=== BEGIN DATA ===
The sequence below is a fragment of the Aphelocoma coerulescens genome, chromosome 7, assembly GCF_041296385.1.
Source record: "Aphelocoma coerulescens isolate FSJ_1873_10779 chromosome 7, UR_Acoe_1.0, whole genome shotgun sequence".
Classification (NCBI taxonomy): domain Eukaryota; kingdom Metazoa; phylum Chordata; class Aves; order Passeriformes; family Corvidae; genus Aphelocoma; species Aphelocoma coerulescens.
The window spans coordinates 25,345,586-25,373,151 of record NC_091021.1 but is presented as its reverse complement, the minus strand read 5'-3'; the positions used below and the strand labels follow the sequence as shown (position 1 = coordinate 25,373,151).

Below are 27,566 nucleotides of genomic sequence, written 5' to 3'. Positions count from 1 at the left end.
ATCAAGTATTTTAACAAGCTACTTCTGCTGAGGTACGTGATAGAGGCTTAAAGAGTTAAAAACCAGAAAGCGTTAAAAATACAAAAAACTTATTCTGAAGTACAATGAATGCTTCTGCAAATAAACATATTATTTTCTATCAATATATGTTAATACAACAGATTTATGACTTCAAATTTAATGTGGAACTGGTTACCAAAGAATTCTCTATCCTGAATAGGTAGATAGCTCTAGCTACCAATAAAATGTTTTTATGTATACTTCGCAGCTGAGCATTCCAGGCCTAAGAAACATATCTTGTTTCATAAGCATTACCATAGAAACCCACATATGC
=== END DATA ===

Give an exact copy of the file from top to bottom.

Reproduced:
The sequence below is a fragment of the Aphelocoma coerulescens genome, chromosome 7, assembly GCF_041296385.1.
Source record: "Aphelocoma coerulescens isolate FSJ_1873_10779 chromosome 7, UR_Acoe_1.0, whole genome shotgun sequence".
Classification (NCBI taxonomy): domain Eukaryota; kingdom Metazoa; phylum Chordata; class Aves; order Passeriformes; family Corvidae; genus Aphelocoma; species Aphelocoma coerulescens.
The window spans coordinates 25,345,586-25,373,151 of record NC_091021.1 but is presented as its reverse complement, the minus strand read 5'-3'; the positions used below and the strand labels follow the sequence as shown (position 1 = coordinate 25,373,151).

Below are 27,566 nucleotides of genomic sequence, written 5' to 3'. Positions count from 1 at the left end.
ATCAAGTATTTTAACAAGCTACTTCTGCTGAGGTACGTGATAGAGGCTTAAAGAGTTAAAAACCAGAAAGCGTTAAAAATACAAAAAACTTATTCTGAAGTACAATGAATGCTTCTGCAAATAAACATATTATTTTCTATCAATATATGTTAATACAACAGATTTATGACTTCAAATTTAATGTGGAACTGGTTACCAAAGAATTCTCTATCCTGAATAGGTAGATAGCTCTAGCTACCAATAAAATGTTTTTATGTATACTTCGCAGCTGAGCATTCCAGGCCTAAGAAACATATCTTGTTTCATAAGCATTACCATAGAAACCCACATATGC